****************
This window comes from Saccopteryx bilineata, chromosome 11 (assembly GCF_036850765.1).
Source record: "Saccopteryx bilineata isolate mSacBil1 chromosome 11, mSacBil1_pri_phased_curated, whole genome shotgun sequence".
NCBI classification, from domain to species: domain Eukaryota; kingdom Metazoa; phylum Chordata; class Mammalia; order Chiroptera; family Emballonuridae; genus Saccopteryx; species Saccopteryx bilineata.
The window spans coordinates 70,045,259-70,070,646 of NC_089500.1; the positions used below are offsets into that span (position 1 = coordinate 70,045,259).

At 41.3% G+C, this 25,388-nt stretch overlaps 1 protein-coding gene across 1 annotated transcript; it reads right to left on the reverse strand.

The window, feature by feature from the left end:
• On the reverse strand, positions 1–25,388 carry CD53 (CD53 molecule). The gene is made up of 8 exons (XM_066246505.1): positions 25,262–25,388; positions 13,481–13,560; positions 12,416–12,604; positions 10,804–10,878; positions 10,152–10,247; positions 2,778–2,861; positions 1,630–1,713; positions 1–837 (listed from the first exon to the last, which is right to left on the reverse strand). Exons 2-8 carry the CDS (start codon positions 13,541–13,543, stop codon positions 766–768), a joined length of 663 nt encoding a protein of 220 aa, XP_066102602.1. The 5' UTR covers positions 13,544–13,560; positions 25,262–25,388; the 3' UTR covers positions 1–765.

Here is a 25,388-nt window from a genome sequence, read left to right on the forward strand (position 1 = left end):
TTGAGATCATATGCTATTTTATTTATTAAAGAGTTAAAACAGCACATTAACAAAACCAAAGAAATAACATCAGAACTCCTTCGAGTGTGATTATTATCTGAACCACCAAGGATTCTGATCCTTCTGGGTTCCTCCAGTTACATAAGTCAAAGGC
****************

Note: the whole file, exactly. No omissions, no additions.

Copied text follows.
This window comes from Saccopteryx bilineata, chromosome 11 (assembly GCF_036850765.1).
Source record: "Saccopteryx bilineata isolate mSacBil1 chromosome 11, mSacBil1_pri_phased_curated, whole genome shotgun sequence".
NCBI classification, from domain to species: domain Eukaryota; kingdom Metazoa; phylum Chordata; class Mammalia; order Chiroptera; family Emballonuridae; genus Saccopteryx; species Saccopteryx bilineata.
The window spans coordinates 70,045,259-70,070,646 of NC_089500.1; the positions used below are offsets into that span (position 1 = coordinate 70,045,259).

At 41.3% G+C, this 25,388-nt stretch overlaps 1 protein-coding gene across 1 annotated transcript; it reads right to left on the reverse strand.

The window, feature by feature from the left end:
• On the reverse strand, positions 1–25,388 carry CD53 (CD53 molecule). The gene is made up of 8 exons (XM_066246505.1): positions 25,262–25,388; positions 13,481–13,560; positions 12,416–12,604; positions 10,804–10,878; positions 10,152–10,247; positions 2,778–2,861; positions 1,630–1,713; positions 1–837 (listed from the first exon to the last, which is right to left on the reverse strand). Exons 2-8 carry the CDS (start codon positions 13,541–13,543, stop codon positions 766–768), a joined length of 663 nt encoding a protein of 220 aa, XP_066102602.1. The 5' UTR covers positions 13,544–13,560; positions 25,262–25,388; the 3' UTR covers positions 1–765.

Here is a 25,388-nt window from a genome sequence, read left to right on the forward strand (position 1 = left end):
TTGAGATCATATGCTATTTTATTTATTAAAGAGTTAAAACAGCACATTAACAAAACCAAAGAAATAACATCAGAACTCCTTCGAGTGTGATTATTATCTGAACCACCAAGGATTCTGATCCTTCTGGGTTCCTCCAGTTACATAAGTCAAAGGC